Twice, the Mayflower has been the site where a U.S. presidential campaign was launched, and twice it hosted events which proved to be turning points in a presidential nomination. In March 1931, Franklin D. Roosevelt was vying with Al Smith for the Democratic presidential nomination of 1932. John J. Raskob, chair of the Democratic National Committee (DNC), opposed Roosevelt's candidacy. Knowing that Roosevelt had privately committed to repealing Prohibition but had not done so publicly (leaving him "damp"), Raskob attempted to force the DNC, then meeting at the Mayflower Hotel, to adopt a "wet" (or repeal) plank in the party platform. Instead of drawing Roosevelt out, the maneuver deeply offended Southern "dry" (anti-repeal) Democrats—who abandoned Smith and threw their support to the allegedly more moderate Roosevelt, and helped him secure the nomination. In 1948, President Harry S. Truman told a cheering audience of Young Democrats of America at a dinner at the Mayflower on May 14 that he intended to seek re-election in 1948. Former Peace Corps and Office of Economic Opportunity director Sargent Shriver announced his run for President of the United States at the Mayflower on September 20, 1975. Shriver withdrew from the race after a very poor showing, but a more successful campaign began there in 2008. Senator Barack Obama had locked down the 2008 Democratic nomination for President one June 3, 2008. Hillary Clinton conceded the nomination to Obama on June 7, and introduced Obama to about 300 of her leading contributors at a meeting at the Mayflower on June 26, 2008.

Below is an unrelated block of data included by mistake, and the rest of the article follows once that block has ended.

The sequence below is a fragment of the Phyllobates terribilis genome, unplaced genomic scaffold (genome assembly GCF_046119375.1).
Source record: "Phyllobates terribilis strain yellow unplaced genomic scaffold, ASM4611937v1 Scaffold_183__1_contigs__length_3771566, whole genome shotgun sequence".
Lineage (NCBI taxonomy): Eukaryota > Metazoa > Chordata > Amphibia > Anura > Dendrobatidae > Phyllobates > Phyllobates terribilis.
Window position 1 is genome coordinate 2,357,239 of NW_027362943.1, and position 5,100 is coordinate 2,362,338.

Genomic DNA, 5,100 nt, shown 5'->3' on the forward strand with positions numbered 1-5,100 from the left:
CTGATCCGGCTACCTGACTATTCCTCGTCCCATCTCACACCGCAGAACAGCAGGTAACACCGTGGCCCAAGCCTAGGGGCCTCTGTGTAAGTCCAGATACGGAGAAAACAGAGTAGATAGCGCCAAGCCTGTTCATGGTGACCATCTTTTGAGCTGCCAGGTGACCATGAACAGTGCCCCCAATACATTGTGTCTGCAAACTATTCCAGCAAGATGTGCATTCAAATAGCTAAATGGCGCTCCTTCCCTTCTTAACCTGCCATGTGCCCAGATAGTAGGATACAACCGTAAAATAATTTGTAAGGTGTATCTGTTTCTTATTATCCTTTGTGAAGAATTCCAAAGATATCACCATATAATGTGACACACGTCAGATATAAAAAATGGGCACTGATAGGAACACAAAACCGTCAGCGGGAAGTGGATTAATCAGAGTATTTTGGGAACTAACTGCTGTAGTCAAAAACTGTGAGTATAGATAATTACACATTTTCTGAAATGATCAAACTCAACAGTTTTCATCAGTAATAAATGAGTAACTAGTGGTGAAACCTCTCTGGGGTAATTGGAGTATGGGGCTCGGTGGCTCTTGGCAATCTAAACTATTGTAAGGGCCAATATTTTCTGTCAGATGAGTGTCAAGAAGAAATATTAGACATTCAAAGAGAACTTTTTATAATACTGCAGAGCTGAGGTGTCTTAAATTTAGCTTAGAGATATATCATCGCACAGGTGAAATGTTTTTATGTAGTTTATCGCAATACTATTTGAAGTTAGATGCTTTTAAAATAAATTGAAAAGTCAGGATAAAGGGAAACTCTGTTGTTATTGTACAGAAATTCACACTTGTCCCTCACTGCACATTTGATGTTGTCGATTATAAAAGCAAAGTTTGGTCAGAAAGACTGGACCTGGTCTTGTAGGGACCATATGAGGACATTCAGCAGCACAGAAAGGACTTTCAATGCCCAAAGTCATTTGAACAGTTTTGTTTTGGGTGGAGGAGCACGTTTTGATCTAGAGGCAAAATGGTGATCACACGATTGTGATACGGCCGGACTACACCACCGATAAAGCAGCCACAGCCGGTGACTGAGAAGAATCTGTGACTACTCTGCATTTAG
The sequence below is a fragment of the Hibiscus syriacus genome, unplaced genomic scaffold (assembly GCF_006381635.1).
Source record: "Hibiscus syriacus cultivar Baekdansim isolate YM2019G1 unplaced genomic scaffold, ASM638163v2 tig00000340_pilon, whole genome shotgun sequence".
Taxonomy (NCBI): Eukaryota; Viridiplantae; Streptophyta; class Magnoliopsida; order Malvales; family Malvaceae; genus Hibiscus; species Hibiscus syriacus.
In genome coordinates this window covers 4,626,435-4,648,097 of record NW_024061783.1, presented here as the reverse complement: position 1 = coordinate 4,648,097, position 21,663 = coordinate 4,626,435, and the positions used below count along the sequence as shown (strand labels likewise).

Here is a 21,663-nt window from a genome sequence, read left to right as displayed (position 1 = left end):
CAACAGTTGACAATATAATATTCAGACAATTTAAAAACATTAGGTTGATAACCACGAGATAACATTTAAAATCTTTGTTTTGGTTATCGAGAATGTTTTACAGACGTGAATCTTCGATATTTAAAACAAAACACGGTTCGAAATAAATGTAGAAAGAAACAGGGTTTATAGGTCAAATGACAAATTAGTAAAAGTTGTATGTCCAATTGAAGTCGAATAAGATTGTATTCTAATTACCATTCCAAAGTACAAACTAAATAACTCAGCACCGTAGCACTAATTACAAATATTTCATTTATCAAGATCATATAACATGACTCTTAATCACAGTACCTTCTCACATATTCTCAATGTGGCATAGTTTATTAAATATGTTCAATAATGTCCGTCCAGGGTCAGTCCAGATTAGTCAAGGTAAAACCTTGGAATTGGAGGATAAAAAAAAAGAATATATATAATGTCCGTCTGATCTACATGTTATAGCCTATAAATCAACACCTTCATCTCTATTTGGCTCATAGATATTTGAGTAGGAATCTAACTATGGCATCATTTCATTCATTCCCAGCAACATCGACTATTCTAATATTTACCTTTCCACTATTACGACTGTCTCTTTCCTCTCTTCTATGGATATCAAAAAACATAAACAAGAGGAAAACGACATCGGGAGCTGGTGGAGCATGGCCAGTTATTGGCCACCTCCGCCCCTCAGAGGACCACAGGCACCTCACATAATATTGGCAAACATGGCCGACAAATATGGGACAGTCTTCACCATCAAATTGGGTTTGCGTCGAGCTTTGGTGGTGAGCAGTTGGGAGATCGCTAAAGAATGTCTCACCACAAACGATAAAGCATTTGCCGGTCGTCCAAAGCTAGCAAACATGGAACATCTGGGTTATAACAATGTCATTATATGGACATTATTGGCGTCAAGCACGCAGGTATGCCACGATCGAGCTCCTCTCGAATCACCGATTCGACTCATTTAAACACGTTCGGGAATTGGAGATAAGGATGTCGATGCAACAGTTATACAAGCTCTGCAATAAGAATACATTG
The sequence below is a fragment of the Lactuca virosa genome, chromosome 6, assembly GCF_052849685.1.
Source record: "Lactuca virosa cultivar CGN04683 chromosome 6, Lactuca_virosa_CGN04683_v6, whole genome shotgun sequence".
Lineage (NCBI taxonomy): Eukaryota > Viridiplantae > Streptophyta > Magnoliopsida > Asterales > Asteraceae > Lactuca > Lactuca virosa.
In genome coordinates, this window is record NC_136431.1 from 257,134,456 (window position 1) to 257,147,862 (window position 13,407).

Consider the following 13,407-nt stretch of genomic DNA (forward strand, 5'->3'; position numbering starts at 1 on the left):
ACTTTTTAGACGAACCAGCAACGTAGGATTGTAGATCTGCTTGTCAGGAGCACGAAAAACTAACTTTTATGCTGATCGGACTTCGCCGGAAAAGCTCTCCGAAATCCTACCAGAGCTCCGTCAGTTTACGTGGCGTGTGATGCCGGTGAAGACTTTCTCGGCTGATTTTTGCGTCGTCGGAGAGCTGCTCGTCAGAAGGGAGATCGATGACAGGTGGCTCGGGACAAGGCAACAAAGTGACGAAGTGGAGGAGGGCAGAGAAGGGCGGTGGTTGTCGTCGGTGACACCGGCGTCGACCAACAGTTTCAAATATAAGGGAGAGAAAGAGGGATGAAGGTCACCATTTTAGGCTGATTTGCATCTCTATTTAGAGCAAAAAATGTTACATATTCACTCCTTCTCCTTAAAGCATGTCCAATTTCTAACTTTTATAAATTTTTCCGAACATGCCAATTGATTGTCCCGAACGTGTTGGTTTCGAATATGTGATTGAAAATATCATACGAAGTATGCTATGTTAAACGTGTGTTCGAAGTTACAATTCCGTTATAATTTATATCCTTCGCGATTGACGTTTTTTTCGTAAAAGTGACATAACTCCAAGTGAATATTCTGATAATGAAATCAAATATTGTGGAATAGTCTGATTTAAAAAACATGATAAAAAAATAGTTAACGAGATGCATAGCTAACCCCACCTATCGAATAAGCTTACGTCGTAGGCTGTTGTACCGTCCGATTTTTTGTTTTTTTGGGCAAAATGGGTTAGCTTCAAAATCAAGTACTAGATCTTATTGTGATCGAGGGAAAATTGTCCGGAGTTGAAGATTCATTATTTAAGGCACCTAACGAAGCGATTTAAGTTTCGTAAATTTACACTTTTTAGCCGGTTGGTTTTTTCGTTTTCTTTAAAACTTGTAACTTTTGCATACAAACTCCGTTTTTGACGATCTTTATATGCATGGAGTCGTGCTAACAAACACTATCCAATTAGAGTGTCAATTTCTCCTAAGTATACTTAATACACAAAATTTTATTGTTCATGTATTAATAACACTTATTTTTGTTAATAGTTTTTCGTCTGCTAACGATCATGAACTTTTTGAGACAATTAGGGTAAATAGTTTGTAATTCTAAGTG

J. Edgar Hoover, director of the Federal Bureau of Investigation (FBI), lunched nearly every day at the Mayflower Hotel's Rib Room with Clyde Tolson, Associate Director of the FBI, from 1952 until Hoover's death in 1972.Hoover had the same lunch every day: chicken soup followed by a salad of iceberg lettuce, grapefruit, and cottage cheese. Buttered white toast was served on the side. (He brought his own diet salad dressing.) Hoover was so well-known at the Rib Room that he sometimes ducked out through the kitchen to avoid reporters.
The Mayflower has been in the news several times in relation to political sex scandals. Judith Exner, who claimed to be President John F. Kennedy's mistress, said she stayed in the hotel while in D.C. to secretly meet with the president for sexual trysts. Monica Lewinsky stayed at the Mayflower Hotel when her affair with President Bill Clinton was in the news, and she was extensively interviewed by federal investigators about the scandal in the Presidential Suite. The Mayflower was also the location where Lewinsky was photographed with President Clinton at a campaign event not long before the 1996 election; this photograph later became an iconic component of the media coverage of the scandal. On March 10, 2008, The New York Times reported that New York Governor Eliot Spitzer patronized a high class prostitution service called Emperors Club VIP while staying at the Mayflower on February 13. Spitzer allegedly had sex for over two hours with a $1,000-an-hour call girl in room 871 while registered under the pseudonym George Fox.
History from Wikipedia and